As Confucius once said, “the strength of a nation derives from the integrity of the home.”
In the US, private residences are granted a high level of protection against intrusion by the Fourth Amendment.Click To Tweet
The Fourth Amendment protects homes from unreasonable searches and seizures, reading:
“The right of the people to be secure in their persons, houses, papers, and effects, against unreasonable searches and seizures, shall not be violated, and no Warrants shall issue, but upon probable cause, supported by Oath or affirmation, and particularly describing the place to be searched, and the persons or things to be seized.”
Under this important amendment, law enforcement agencies are barred from searching your home—regardless of whether you live in a mansion, apartment, boat, tent, or hotel room—with a few exceptions.
Below, we’ve listed the situations where you may be required by law to allow a cop into your home:
If they have a search warrant. A police officer can search your home if they have a search warrant that gives them permission to do so. To obtain a warrant to search your home, police must convince a judge that they have probable cause to believe criminal activity is occurring inside or important criminal evidence may be found there. The warrant should include specific information on the exact place to search, what materials they can seize, and at what time.
Remember—the police can only search the location and seize the items specified in the warrant. If they have a warrant to search your car, for instance, they can’t lawfully search your home. If the warrant allows them to seize drugs, they cannot seize your computer.
After an arrest. If you are arrested for a crime, the police may lawfully search you for important items such as weapons and evidence under immediate threat of destruction.
In addition, the police may lawfully conduct a protective sweep of your home after arresting you if they have probable cause that dangerous accomplices may be inside. If there is any incriminating evidence in plain view, the police may lawfully seize this evidence during the sweep.
If they are rescuing someone. The police may be able to lawfully enter your home if they have reasonable cause to believe that a person inside your house needs immediate assistance. For instance, they could enter your home if they think they need to help someone inside who is seriously injured, or to protect someone who is under attack.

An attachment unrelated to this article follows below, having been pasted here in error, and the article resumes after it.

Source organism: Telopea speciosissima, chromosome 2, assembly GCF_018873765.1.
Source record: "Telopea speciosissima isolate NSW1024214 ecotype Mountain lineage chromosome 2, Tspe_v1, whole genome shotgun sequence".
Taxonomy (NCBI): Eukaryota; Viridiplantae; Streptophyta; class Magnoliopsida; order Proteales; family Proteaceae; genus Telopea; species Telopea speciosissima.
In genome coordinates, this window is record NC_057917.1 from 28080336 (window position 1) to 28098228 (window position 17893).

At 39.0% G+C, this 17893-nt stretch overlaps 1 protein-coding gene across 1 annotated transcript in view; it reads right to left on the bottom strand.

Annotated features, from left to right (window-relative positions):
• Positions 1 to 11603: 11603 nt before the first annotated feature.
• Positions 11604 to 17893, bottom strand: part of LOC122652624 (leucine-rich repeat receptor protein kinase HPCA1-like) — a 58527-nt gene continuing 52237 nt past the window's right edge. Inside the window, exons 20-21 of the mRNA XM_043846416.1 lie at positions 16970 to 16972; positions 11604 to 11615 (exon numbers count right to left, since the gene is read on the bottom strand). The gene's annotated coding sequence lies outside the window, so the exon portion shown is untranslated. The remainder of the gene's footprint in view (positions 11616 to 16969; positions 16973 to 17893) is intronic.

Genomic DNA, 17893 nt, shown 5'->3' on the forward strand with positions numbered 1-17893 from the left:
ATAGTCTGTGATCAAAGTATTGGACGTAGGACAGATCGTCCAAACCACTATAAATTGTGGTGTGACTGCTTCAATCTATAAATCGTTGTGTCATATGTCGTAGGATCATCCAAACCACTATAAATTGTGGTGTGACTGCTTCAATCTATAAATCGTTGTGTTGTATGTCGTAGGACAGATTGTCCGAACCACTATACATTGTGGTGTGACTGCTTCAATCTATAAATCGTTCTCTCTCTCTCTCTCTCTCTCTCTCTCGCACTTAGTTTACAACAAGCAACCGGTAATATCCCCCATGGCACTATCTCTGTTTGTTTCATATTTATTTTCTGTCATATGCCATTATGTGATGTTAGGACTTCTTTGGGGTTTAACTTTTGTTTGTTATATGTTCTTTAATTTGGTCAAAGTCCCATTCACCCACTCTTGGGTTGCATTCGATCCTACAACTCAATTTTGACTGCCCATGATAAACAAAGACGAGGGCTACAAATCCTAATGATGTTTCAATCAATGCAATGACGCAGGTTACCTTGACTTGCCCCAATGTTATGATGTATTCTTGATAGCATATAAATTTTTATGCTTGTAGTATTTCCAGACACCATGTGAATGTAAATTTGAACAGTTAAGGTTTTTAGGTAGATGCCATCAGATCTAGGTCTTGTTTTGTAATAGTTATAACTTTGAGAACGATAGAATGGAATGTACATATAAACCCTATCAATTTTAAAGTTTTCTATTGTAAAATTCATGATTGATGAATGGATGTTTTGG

If there is a threat to officer or public safety. Police officers are not required to delay their investigation by waiting to obtain a warrant if doing so would endanger their own lives or the lives of other people.
If there is immediate threat of destruction of evidence. If a police officer believes there is important evidence in your home that you or someone else may destroy, they may force you to let them into your home.
When You Don’t Have to Let the Police into Your Home
While it’s important to be aware of situations where the police can legally enter your home, it is perhaps even more vital that you understand the situations in which you are allowed to lawfully refuse.
If the police show up on your doorstep and request permission to search your home, you are perfectly within your rights to deny their request. In fact, it’s highly advisable to do so—if you voluntarily give your consent, police officers are legally allowed to enter your home and search all of your property.
The police may not tell you that you have a right to refuse a search, or they may attempt to convince you that things may go smoother or they may go easier on you if you allow them to search. However, you should never give your consent to a search without first consulting with an experienced criminal defense attorney.
If an officer asks to search your home, ask for a warrant. If they cannot show you one, politely tell them that you do not consent to a search. Do not try to physically stop them if they force their way into your home anyway. Instead, stay calm, and watch them closely, taking careful note on what they search and what items they take.
Your next step should be to contact a seasoned and aggressive criminal defense attorney. A lawyer can help you determine whether their search was unlawful, and help you demonstrate this in court. If the court finds that the search and seizure was illegal, any evidence the police found during the search will be declared invalid.
About the Author:
Kimberly Diego is a criminal defense attorney in Denver practicing at The Law Office of Kimberly Diego. She obtained her undergraduate degree from Georgetown University and her law degree at the University of Colorado. She was named one of Super Lawyers’ “Rising Stars of 2012” and “Top 100 Trial Lawyers in Colorado” for 2012 and 2013 by The National Trial Lawyers. Both honors are limited to a small percentage of practicing attorneys in each state. She has also been recognized for her work in domestic violence cases.